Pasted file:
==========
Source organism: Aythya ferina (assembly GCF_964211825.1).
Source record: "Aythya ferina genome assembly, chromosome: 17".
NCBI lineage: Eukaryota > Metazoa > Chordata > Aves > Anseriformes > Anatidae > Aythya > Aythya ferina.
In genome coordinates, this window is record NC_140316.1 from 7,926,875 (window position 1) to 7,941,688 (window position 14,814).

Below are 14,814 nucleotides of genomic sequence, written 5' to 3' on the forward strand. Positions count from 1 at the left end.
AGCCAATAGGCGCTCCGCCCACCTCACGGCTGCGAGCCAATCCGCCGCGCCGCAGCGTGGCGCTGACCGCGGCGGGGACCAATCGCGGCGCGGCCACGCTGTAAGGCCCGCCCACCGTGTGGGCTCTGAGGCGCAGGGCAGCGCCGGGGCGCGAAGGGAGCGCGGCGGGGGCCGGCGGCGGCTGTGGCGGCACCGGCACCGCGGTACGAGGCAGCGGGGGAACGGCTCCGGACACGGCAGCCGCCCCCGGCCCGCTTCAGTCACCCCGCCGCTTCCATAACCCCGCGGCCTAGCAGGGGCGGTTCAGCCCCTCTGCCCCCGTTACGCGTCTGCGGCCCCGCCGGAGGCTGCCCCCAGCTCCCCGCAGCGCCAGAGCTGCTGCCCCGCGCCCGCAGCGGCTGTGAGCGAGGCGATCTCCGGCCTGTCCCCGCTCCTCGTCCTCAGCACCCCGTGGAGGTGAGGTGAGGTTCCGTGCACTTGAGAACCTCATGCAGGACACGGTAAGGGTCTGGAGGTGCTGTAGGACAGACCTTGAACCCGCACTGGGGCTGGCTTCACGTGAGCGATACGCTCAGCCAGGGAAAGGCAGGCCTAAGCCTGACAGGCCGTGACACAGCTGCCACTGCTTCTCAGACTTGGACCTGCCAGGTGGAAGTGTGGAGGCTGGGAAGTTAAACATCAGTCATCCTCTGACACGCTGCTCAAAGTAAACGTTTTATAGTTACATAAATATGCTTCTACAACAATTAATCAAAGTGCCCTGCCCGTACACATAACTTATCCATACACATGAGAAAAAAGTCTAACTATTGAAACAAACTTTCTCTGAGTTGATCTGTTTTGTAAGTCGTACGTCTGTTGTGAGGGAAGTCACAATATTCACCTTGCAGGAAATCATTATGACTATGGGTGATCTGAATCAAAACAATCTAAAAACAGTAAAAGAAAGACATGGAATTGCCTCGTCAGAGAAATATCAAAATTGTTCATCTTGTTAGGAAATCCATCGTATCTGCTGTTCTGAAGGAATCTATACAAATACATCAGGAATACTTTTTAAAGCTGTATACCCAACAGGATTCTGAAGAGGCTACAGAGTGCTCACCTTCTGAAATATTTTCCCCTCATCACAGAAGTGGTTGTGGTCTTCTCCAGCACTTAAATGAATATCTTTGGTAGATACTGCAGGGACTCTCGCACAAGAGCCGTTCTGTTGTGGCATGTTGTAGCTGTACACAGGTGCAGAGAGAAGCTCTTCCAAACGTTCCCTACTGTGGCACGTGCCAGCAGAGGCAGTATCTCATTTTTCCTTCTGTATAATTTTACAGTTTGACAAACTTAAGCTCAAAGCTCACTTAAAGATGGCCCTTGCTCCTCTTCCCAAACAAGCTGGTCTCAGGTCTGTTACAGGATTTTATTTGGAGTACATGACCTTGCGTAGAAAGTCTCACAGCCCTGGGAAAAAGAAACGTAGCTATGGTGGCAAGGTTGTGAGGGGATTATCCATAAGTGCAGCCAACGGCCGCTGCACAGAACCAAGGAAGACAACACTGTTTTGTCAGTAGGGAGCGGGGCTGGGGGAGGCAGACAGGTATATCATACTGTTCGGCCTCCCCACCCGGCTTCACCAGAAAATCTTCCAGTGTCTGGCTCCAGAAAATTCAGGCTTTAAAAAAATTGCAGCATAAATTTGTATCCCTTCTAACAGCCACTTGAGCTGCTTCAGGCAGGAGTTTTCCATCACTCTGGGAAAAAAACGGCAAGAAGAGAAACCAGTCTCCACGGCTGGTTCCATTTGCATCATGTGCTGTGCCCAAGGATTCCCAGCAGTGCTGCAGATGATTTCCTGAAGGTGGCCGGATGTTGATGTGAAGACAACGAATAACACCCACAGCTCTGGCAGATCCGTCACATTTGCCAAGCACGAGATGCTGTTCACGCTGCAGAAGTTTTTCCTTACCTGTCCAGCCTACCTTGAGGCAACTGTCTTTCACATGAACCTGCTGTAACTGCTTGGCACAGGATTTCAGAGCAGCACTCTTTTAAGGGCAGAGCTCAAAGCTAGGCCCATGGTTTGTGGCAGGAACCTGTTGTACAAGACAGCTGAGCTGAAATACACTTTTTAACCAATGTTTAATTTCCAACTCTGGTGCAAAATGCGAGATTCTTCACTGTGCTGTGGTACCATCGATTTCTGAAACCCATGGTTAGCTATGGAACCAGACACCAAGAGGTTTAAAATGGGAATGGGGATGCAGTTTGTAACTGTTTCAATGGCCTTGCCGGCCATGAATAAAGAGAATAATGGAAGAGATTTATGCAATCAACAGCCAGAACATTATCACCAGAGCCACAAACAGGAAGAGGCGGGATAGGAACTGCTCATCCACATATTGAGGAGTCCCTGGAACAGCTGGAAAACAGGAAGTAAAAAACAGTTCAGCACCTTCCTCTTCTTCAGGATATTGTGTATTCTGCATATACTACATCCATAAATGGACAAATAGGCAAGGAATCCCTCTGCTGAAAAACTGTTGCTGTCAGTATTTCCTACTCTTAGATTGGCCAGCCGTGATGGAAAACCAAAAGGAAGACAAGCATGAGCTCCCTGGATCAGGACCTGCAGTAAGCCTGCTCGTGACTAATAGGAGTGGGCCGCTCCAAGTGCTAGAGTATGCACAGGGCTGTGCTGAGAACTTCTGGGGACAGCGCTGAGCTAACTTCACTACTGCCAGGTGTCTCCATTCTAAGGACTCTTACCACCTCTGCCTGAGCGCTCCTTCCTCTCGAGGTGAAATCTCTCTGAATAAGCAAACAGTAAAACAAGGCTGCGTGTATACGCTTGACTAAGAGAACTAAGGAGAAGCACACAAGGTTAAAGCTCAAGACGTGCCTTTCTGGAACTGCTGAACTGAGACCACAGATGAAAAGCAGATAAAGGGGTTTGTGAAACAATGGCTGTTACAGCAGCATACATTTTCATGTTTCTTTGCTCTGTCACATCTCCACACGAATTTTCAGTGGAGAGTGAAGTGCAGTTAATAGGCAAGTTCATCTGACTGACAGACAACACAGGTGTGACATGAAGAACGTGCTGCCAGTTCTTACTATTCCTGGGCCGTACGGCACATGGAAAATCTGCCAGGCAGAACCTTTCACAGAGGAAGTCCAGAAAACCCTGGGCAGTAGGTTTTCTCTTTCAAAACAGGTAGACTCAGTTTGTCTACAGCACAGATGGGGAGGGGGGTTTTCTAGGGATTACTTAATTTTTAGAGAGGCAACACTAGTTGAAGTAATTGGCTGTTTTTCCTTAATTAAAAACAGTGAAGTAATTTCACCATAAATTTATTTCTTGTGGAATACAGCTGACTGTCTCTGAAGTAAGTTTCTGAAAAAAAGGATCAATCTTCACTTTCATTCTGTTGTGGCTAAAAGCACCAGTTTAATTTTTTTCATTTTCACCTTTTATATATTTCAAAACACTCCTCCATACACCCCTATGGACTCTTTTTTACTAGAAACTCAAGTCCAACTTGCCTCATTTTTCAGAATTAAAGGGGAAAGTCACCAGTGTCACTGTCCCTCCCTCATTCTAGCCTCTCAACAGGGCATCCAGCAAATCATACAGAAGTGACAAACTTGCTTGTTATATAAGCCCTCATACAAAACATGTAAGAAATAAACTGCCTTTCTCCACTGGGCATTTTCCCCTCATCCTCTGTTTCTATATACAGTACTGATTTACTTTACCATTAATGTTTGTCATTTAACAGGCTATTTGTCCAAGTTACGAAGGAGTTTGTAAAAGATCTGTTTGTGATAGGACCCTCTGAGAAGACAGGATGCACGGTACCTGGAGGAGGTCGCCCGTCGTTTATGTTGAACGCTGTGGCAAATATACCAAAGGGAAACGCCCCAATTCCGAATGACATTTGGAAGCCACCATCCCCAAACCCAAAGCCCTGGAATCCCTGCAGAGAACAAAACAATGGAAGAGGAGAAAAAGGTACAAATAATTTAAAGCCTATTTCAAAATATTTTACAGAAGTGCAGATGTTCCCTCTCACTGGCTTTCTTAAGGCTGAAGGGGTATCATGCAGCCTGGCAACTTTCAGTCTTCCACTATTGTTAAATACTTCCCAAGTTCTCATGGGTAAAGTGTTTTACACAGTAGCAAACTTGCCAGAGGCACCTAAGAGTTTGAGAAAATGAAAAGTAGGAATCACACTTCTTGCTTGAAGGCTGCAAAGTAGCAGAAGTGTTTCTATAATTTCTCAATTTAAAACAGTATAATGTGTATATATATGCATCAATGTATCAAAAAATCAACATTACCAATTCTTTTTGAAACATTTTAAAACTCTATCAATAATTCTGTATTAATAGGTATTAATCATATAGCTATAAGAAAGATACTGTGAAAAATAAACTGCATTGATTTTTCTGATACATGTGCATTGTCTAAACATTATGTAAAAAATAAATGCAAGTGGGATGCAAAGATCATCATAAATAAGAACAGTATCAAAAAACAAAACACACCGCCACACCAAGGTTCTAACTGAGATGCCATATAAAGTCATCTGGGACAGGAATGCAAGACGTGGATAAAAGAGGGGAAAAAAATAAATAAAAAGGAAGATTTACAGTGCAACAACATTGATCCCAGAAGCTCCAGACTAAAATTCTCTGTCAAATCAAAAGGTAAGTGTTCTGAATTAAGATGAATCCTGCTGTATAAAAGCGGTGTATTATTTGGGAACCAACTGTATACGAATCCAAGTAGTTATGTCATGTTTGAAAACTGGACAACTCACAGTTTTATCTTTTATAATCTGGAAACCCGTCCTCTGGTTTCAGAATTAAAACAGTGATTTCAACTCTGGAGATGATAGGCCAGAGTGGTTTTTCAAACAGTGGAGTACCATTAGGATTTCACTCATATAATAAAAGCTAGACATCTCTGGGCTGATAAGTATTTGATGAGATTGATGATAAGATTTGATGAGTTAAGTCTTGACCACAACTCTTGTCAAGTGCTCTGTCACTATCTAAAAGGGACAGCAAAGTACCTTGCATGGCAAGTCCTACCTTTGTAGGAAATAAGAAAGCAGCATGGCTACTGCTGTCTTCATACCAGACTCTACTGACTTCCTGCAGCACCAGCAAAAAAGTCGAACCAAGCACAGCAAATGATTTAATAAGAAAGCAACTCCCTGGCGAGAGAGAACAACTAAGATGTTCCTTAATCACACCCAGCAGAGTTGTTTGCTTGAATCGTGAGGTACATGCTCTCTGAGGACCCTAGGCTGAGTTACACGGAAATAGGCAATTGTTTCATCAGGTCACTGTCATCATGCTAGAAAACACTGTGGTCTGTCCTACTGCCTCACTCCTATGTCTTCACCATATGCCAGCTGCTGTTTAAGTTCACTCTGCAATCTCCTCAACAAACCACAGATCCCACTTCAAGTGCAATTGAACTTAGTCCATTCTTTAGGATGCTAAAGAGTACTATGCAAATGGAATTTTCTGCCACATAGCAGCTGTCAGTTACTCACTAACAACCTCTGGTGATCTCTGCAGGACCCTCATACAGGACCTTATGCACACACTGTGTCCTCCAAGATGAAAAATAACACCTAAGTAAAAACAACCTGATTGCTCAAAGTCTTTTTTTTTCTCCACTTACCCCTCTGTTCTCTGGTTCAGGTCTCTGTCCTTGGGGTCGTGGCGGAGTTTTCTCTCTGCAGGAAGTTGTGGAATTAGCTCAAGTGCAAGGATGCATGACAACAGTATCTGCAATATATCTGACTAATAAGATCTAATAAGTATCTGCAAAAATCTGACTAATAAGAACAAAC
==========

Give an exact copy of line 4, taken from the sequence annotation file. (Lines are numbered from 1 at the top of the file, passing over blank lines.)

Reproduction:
In genome coordinates, this window is record NC_140316.1 from 7,926,875 (window position 1) to 7,941,688 (window position 14,814).